U.S. Representative Tom Emer of Minnesota questioned Supreme Education Council Chairman Gary Gensler during a recent meeting.
The exchange took place as part of a Securities and Exchange Commission oversight hearing before the House Financial Services Committee. Emmer has expressed strong opposition to Gensler’s position that the majority of cryptocurrency tokens are securities.
The legal classification of cryptocurrencies has been one of the main disagreements with US regulators – as exemplified by the US Securities and Exchange Commission in the ongoing Ripple case.
However, Gensler, despite being sworn in in April 2021, about five months after the Ripple case was brought, remains steadfast in sticking to the former president’s position on Ripple and cryptocurrencies in general.
But why does Gensler keep sticking to that line?
Are cryptocurrencies securities, commodities or currencies?
Classification of cryptocurrencies has implications for how they are treated in law.
As the sector has grown, global regulators have become increasingly active in tightening the screws in recent years.
But in the case of the US, critics say there is no clarity on what constitutes security, especially since current legislation dates back to the 1930s and does not fit easily with how cryptocurrencies operate.
The question is, are cryptocurrencies actual currencies? Or is it an asset and requires the same treatment as a commodity? Or should they be treated like shares, as collateral?
Properly categorizing digital assets will have consequences for how the industry is regulated. Ultimately, this will affect how the sector matures and grows.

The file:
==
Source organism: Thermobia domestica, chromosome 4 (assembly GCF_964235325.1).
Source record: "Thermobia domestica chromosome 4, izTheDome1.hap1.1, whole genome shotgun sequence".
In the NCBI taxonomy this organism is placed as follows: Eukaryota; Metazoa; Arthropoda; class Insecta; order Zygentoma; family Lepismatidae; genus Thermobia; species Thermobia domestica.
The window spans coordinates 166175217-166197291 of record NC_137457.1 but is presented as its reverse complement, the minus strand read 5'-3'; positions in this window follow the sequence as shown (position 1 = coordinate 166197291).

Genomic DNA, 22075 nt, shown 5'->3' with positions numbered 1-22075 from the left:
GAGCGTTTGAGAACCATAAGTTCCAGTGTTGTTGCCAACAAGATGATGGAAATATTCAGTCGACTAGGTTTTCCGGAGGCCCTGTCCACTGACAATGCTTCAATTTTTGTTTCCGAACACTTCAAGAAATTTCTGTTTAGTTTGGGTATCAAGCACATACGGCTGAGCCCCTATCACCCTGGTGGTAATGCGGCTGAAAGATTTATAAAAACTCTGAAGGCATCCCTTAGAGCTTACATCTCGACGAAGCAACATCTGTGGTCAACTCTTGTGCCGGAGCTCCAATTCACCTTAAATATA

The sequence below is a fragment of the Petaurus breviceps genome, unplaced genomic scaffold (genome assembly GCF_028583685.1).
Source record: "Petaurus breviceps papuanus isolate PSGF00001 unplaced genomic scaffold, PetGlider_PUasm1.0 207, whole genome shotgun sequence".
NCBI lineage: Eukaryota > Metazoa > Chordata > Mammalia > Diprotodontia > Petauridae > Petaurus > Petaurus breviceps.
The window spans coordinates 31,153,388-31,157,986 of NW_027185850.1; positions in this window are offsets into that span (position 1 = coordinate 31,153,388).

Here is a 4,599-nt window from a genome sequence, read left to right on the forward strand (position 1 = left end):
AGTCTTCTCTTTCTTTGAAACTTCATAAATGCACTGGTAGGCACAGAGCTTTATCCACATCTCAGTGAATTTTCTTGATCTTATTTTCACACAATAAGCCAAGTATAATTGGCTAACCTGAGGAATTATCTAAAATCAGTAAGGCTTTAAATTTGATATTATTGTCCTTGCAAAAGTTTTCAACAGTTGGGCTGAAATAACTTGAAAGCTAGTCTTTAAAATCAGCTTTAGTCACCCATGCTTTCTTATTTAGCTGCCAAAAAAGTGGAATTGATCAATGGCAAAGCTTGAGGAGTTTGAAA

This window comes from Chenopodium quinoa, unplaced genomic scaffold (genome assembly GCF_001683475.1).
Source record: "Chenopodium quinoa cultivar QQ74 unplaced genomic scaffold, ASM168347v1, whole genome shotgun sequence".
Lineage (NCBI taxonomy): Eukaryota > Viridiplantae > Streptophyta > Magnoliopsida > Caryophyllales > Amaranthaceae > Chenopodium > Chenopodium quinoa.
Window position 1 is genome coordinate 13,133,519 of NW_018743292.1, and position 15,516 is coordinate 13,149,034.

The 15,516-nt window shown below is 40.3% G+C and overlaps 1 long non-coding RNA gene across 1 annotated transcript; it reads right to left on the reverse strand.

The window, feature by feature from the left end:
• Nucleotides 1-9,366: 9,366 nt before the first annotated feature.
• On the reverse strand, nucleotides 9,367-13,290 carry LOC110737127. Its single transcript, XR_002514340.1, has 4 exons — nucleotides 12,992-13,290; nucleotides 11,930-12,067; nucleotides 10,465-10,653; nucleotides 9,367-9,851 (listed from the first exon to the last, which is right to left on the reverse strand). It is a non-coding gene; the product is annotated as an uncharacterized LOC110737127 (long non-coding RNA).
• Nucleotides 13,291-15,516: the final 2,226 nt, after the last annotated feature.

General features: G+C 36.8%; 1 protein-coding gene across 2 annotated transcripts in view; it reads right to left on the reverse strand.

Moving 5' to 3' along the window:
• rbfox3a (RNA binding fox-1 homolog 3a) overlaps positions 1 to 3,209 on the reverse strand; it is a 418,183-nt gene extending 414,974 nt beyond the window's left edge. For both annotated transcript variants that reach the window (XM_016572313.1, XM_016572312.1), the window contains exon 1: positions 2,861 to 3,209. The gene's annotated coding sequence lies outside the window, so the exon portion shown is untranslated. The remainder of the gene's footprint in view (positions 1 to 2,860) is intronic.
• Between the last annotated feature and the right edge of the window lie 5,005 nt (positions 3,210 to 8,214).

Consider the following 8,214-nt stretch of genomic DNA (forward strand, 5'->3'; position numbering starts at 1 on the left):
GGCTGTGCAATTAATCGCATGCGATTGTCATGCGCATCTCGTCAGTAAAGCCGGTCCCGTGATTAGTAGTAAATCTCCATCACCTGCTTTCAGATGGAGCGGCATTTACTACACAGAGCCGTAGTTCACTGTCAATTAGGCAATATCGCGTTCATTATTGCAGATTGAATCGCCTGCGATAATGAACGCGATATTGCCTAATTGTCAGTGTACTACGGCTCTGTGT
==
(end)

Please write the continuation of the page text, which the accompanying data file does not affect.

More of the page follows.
The big fear among cryptocurrency advocates is that any advantages of owning a digital asset will be regulated away, leaving no practical reason to invest in the first place.
Actor Emmer dunks in Gensler
Representative Emmer has been one of the most active voices in the crypto space in the US government.
In the opening, Emer said that the main topic of his questioning was understanding why Gensler insisted that most cryptocurrency tokens are securities. He started by asking if a crypto project registered as security with the SEC could trade on the stock market, such as Nasdaq, etc.
Gensler changed the question by saying that it depends on whether the stock market accepts the proposal. Emer was quick to step in by saying that the answer is no, which would support the idea that cryptocurrencies are not like stocks, and therefore are not like stocks.
Emer also noted that continuing to follow this logic would harm the investors who are supposed to be protected by the SEC. What would the Securities and Exchange Commission do to avoid this situation, Emer asked.
In response, Gensler said the Securities and Exchange Commission will remain cooperative in working with all parties. However, he said that they mostly fit the definition of offering an investment contract when referring to crypto projects.
As such, which implies that the SEC must ensure that it complies with the Securities Act.
“They are entrepreneurs and computer scientists who collect money from the public, and the public expects profits. That is why Congress paints it with a broad brush.”
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